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Integrating EuropeInformal Politics and Institutional Change$
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Jeffrey Stacey

Print publication date: 2010

Print ISBN-13: 9780199584765

Published to Oxford Scholarship Online: May 2010

DOI: 10.1093/acprof:oso/9780199584765.001.0001

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8 Conclusion

8 Conclusion

Chapter:
(p.228) 8 Conclusion
Source:
Integrating Europe
Author(s):

Jeffrey Stacey (Contributor Webpage)

Publisher:
Oxford University Press
DOI:10.1093/acprof:oso/9780199584765.003.0008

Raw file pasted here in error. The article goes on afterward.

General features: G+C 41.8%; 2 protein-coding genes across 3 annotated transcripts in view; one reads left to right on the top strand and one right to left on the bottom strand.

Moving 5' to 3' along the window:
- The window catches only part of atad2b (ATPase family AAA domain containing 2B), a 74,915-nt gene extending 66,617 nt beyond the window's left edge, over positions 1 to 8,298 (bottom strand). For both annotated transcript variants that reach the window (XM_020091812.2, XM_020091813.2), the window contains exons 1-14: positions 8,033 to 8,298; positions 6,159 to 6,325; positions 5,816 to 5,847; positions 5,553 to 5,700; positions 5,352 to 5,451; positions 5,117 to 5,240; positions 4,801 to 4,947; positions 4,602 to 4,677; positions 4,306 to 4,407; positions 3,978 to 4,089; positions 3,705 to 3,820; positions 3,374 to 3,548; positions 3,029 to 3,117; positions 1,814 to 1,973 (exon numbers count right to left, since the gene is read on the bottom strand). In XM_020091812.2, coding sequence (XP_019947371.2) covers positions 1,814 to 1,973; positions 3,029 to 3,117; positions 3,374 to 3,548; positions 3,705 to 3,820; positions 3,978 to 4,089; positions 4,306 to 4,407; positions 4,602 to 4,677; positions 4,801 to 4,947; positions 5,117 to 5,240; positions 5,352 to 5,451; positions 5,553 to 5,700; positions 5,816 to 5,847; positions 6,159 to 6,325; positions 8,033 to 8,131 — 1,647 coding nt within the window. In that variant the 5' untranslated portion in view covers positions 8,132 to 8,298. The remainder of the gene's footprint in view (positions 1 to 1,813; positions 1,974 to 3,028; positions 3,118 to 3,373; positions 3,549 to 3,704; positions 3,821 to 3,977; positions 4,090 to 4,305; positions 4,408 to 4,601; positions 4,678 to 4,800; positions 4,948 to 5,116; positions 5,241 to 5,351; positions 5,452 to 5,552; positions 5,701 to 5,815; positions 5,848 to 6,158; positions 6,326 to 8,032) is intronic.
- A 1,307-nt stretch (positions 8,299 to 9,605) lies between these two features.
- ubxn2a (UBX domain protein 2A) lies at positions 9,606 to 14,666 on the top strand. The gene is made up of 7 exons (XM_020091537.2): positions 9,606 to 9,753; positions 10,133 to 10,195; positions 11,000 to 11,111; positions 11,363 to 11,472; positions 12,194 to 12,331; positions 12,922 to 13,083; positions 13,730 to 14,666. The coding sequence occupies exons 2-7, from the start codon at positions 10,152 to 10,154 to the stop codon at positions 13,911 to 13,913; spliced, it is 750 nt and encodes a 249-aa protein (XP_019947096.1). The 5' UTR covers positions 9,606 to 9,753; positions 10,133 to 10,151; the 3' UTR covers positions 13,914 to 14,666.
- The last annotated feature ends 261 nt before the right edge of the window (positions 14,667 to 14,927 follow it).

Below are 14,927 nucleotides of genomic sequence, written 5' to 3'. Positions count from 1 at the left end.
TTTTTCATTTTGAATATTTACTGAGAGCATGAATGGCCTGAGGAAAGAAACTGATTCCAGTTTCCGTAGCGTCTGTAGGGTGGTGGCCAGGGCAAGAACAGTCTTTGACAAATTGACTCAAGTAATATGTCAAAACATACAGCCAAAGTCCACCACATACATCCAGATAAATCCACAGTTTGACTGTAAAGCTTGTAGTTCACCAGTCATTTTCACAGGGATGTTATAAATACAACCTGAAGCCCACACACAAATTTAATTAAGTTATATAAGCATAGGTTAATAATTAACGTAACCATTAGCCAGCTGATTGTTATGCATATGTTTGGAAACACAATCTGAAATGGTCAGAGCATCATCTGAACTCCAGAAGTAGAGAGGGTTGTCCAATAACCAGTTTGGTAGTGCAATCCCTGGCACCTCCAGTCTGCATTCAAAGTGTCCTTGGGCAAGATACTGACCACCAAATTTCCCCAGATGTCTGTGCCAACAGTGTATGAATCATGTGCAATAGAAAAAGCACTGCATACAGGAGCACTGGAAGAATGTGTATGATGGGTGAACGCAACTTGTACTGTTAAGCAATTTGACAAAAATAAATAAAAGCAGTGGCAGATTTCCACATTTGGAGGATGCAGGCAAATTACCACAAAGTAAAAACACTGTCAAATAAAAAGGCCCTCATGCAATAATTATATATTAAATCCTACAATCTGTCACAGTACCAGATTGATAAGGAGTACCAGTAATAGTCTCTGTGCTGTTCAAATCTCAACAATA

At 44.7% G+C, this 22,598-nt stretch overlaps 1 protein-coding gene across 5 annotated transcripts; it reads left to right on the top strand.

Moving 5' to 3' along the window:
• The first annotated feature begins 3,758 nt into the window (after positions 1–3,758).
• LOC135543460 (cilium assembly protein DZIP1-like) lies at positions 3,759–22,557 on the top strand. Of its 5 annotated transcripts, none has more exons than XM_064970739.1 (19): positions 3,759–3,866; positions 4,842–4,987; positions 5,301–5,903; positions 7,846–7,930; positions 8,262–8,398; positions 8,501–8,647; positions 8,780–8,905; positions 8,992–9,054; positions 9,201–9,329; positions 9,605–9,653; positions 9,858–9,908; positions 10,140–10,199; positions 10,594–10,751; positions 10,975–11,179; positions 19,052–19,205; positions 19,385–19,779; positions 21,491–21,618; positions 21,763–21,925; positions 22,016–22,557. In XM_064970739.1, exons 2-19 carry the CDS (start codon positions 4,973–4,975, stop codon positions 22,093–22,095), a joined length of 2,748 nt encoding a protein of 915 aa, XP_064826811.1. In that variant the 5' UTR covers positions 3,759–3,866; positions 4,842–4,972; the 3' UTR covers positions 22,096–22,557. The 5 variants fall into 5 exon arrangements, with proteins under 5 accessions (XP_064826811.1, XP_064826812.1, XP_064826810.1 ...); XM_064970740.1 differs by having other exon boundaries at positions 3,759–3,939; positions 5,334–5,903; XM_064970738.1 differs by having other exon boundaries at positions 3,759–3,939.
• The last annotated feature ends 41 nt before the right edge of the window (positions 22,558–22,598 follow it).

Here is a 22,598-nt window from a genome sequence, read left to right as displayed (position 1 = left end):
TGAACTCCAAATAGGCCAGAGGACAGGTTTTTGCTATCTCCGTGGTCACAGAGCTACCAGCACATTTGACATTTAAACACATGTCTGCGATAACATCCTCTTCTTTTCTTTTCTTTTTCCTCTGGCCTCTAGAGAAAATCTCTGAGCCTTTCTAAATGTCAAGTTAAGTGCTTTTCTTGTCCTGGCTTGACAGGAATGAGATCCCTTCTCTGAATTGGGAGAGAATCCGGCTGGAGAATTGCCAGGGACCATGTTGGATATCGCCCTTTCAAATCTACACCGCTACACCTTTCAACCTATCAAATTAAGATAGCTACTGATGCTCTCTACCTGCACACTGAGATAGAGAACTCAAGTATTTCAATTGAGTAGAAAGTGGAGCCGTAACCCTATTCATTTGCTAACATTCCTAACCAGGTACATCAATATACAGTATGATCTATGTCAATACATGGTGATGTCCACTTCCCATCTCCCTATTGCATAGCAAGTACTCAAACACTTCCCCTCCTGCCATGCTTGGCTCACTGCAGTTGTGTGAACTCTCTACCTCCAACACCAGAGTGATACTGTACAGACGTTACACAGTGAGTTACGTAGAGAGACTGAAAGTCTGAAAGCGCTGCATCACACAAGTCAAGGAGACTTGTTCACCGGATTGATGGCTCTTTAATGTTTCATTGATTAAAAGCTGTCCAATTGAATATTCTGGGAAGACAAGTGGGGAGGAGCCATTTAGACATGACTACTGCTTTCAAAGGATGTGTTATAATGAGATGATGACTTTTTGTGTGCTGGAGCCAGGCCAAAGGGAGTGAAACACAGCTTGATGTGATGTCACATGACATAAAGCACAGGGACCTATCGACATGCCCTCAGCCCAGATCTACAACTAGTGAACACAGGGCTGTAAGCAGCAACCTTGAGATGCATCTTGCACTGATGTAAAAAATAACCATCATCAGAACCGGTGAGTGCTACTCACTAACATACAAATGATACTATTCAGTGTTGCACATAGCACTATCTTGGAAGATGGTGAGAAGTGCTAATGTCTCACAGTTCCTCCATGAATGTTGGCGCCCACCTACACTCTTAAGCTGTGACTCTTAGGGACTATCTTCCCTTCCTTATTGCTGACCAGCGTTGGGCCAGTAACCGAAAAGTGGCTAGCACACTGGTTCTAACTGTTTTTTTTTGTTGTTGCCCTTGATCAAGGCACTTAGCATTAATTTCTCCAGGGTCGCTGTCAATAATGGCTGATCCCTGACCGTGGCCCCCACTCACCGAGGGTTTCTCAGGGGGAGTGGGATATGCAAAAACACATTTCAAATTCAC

The evidence indicates that the impact of informal interorganizational dynamics, when viewed as a whole, is modest but significant. The central question of this book asks whether informal accords contribute to mere institutionalization or actual integration of the EU's Member States. Upon confirming that informal interorganizational dynamics engender both institutionalization and integration, the phenomenon of national‐to‐supranational sovereignty transfers can no longer be fully explained by the conventional unit of analysis—the interstate Treaty. Analysis of the formal treaty agreements that comprise the overall Treaty must be supplemented by analysis of the informal accords that at times serve to supplement them, and at others to supplant them. Moreover, numerous rules contained in formal treaties are nothing more than the incorporation of previous informal accords, transforming specific bundles of informal rules into formal laws via their being swept up under Treaty auspices, usually with minimal alteration of content. Thus, observers of the EU cannot afford to ignore the informal sphere; and even if they were prohibitively to do so, paying exclusive attention to the formal sphere one is forced to acknowledge a multiplicity of rules whose origins are directly traceable to the informal sphere.

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